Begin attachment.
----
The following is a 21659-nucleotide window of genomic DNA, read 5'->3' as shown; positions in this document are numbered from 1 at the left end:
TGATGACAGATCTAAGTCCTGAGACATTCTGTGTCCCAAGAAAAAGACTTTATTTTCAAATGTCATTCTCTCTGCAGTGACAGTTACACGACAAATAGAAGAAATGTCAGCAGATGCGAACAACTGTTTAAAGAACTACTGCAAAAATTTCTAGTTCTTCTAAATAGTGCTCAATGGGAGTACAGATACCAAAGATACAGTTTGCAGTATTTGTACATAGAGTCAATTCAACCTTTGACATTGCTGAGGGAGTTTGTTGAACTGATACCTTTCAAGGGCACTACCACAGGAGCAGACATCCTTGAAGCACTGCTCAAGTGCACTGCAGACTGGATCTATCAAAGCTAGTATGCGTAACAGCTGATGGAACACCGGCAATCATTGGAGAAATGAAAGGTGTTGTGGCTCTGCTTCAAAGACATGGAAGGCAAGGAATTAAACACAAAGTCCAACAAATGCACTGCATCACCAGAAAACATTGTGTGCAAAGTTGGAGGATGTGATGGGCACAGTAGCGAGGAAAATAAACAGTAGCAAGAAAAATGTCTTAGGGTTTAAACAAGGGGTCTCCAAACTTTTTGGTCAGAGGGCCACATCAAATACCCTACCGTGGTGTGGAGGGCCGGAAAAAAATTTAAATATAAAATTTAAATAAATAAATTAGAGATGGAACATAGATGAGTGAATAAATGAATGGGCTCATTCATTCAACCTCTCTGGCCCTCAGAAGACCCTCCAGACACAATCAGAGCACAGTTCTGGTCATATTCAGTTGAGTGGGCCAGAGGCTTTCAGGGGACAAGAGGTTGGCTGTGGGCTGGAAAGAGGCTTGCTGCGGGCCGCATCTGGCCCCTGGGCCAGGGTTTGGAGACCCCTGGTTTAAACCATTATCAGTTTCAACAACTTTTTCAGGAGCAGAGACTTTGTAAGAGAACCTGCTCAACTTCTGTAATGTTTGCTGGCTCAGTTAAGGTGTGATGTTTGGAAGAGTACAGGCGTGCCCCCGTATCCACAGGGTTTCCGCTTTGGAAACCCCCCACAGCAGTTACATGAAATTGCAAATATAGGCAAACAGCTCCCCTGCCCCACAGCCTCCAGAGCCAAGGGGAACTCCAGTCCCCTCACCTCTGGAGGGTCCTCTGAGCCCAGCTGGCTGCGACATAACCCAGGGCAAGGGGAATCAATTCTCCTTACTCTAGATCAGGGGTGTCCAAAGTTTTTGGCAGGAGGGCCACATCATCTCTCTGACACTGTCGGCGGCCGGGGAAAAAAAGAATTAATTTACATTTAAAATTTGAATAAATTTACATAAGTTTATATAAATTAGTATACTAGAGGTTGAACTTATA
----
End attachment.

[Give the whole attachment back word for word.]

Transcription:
The following is a 21659-nucleotide window of genomic DNA, read 5'->3' as shown; positions in this document are numbered from 1 at the left end:
TGATGACAGATCTAAGTCCTGAGACATTCTGTGTCCCAAGAAAAAGACTTTATTTTCAAATGTCATTCTCTCTGCAGTGACAGTTACACGACAAATAGAAGAAATGTCAGCAGATGCGAACAACTGTTTAAAGAACTACTGCAAAAATTTCTAGTTCTTCTAAATAGTGCTCAATGGGAGTACAGATACCAAAGATACAGTTTGCAGTATTTGTACATAGAGTCAATTCAACCTTTGACATTGCTGAGGGAGTTTGTTGAACTGATACCTTTCAAGGGCACTACCACAGGAGCAGACATCCTTGAAGCACTGCTCAAGTGCACTGCAGACTGGATCTATCAAAGCTAGTATGCGTAACAGCTGATGGAACACCGGCAATCATTGGAGAAATGAAAGGTGTTGTGGCTCTGCTTCAAAGACATGGAAGGCAAGGAATTAAACACAAAGTCCAACAAATGCACTGCATCACCAGAAAACATTGTGTGCAAAGTTGGAGGATGTGATGGGCACAGTAGCGAGGAAAATAAACAGTAGCAAGAAAAATGTCTTAGGGTTTAAACAAGGGGTCTCCAAACTTTTTGGTCAGAGGGCCACATCAAATACCCTACCGTGGTGTGGAGGGCCGGAAAAAAATTTAAATATAAAATTTAAATAAATAAATTAGAGATGGAACATAGATGAGTGAATAAATGAATGGGCTCATTCATTCAACCTCTCTGGCCCTCAGAAGACCCTCCAGACACAATCAGAGCACAGTTCTGGTCATATTCAGTTGAGTGGGCCAGAGGCTTTCAGGGGACAAGAGGTTGGCTGTGGGCTGGAAAGAGGCTTGCTGCGGGCCGCATCTGGCCCCTGGGCCAGGGTTTGGAGACCCCTGGTTTAAACCATTATCAGTTTCAACAACTTTTTCAGGAGCAGAGACTTTGTAAGAGAACCTGCTCAACTTCTGTAATGTTTGCTGGCTCAGTTAAGGTGTGATGTTTGGAAGAGTACAGGCGTGCCCCCGTATCCACAGGGTTTCCGCTTTGGAAACCCCCCACAGCAGTTACATGAAATTGCAAATATAGGCAAACAGCTCCCCTGCCCCACAGCCTCCAGAGCCAAGGGGAACTCCAGTCCCCTCACCTCTGGAGGGTCCTCTGAGCCCAGCTGGCTGCGACATAACCCAGGGCAAGGGGAATCAATTCTCCTTACTCTAGATCAGGGGTGTCCAAAGTTTTTGGCAGGAGGGCCACATCATCTCTCTGACACTGTCGGCGGCCGGGGAAAAAAAGAATTAATTTACATTTAAAATTTGAATAAATTTACATAAGTTTATATAAATTAGTATACTAGAGGTTGAACTTATA